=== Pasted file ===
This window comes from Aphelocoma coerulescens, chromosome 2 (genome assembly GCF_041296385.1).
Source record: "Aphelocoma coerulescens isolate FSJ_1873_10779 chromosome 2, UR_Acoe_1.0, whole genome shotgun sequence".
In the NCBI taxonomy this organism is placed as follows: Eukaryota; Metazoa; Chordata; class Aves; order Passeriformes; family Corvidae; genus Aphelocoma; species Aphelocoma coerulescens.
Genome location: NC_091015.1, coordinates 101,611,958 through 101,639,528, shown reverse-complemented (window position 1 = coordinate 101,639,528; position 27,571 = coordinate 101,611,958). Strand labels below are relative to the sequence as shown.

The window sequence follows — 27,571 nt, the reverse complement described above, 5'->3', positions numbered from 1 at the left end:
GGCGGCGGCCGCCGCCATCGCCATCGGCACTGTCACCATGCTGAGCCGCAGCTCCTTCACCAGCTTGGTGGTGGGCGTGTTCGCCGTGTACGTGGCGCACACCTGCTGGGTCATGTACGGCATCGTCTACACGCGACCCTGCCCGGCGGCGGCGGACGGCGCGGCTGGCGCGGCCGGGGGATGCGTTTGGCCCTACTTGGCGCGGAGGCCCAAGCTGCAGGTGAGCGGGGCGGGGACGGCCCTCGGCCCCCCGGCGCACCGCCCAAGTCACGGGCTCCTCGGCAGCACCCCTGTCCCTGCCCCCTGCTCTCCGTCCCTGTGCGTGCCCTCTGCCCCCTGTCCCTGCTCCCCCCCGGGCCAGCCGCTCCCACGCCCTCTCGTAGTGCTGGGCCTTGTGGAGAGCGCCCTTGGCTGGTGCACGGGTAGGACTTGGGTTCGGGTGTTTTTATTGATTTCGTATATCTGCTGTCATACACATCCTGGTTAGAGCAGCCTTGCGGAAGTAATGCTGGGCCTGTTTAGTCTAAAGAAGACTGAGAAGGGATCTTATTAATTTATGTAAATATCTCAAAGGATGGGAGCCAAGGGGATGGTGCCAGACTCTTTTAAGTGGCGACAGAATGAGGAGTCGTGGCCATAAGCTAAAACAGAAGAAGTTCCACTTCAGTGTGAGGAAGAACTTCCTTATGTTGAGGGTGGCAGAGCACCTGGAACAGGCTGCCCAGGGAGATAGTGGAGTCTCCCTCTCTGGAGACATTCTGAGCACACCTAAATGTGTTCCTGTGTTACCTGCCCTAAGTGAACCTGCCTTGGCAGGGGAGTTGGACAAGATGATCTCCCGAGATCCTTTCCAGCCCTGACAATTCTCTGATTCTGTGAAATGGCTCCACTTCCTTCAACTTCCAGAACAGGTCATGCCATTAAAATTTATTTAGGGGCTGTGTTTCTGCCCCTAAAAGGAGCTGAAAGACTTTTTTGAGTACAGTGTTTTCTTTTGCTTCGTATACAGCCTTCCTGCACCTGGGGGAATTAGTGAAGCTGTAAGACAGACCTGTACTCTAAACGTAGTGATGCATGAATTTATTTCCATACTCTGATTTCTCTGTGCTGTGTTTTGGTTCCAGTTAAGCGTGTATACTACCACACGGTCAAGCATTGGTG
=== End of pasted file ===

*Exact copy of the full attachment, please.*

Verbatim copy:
This window comes from Aphelocoma coerulescens, chromosome 2 (genome assembly GCF_041296385.1).
Source record: "Aphelocoma coerulescens isolate FSJ_1873_10779 chromosome 2, UR_Acoe_1.0, whole genome shotgun sequence".
In the NCBI taxonomy this organism is placed as follows: Eukaryota; Metazoa; Chordata; class Aves; order Passeriformes; family Corvidae; genus Aphelocoma; species Aphelocoma coerulescens.
Genome location: NC_091015.1, coordinates 101,611,958 through 101,639,528, shown reverse-complemented (window position 1 = coordinate 101,639,528; position 27,571 = coordinate 101,611,958). Strand labels below are relative to the sequence as shown.

The window sequence follows — 27,571 nt, the reverse complement described above, 5'->3', positions numbered from 1 at the left end:
GGCGGCGGCCGCCGCCATCGCCATCGGCACTGTCACCATGCTGAGCCGCAGCTCCTTCACCAGCTTGGTGGTGGGCGTGTTCGCCGTGTACGTGGCGCACACCTGCTGGGTCATGTACGGCATCGTCTACACGCGACCCTGCCCGGCGGCGGCGGACGGCGCGGCTGGCGCGGCCGGGGGATGCGTTTGGCCCTACTTGGCGCGGAGGCCCAAGCTGCAGGTGAGCGGGGCGGGGACGGCCCTCGGCCCCCCGGCGCACCGCCCAAGTCACGGGCTCCTCGGCAGCACCCCTGTCCCTGCCCCCTGCTCTCCGTCCCTGTGCGTGCCCTCTGCCCCCTGTCCCTGCTCCCCCCCGGGCCAGCCGCTCCCACGCCCTCTCGTAGTGCTGGGCCTTGTGGAGAGCGCCCTTGGCTGGTGCACGGGTAGGACTTGGGTTCGGGTGTTTTTATTGATTTCGTATATCTGCTGTCATACACATCCTGGTTAGAGCAGCCTTGCGGAAGTAATGCTGGGCCTGTTTAGTCTAAAGAAGACTGAGAAGGGATCTTATTAATTTATGTAAATATCTCAAAGGATGGGAGCCAAGGGGATGGTGCCAGACTCTTTTAAGTGGCGACAGAATGAGGAGTCGTGGCCATAAGCTAAAACAGAAGAAGTTCCACTTCAGTGTGAGGAAGAACTTCCTTATGTTGAGGGTGGCAGAGCACCTGGAACAGGCTGCCCAGGGAGATAGTGGAGTCTCCCTCTCTGGAGACATTCTGAGCACACCTAAATGTGTTCCTGTGTTACCTGCCCTAAGTGAACCTGCCTTGGCAGGGGAGTTGGACAAGATGATCTCCCGAGATCCTTTCCAGCCCTGACAATTCTCTGATTCTGTGAAATGGCTCCACTTCCTTCAACTTCCAGAACAGGTCATGCCATTAAAATTTATTTAGGGGCTGTGTTTCTGCCCCTAAAAGGAGCTGAAAGACTTTTTTGAGTACAGTGTTTTCTTTTGCTTCGTATACAGCCTTCCTGCACCTGGGGGAATTAGTGAAGCTGTAAGACAGACCTGTACTCTAAACGTAGTGATGCATGAATTTATTTCCATACTCTGATTTCTCTGTGCTGTGTTTTGGTTCCAGTTAAGCGTGTATACTACCACACGGTCAAGCATTGGTG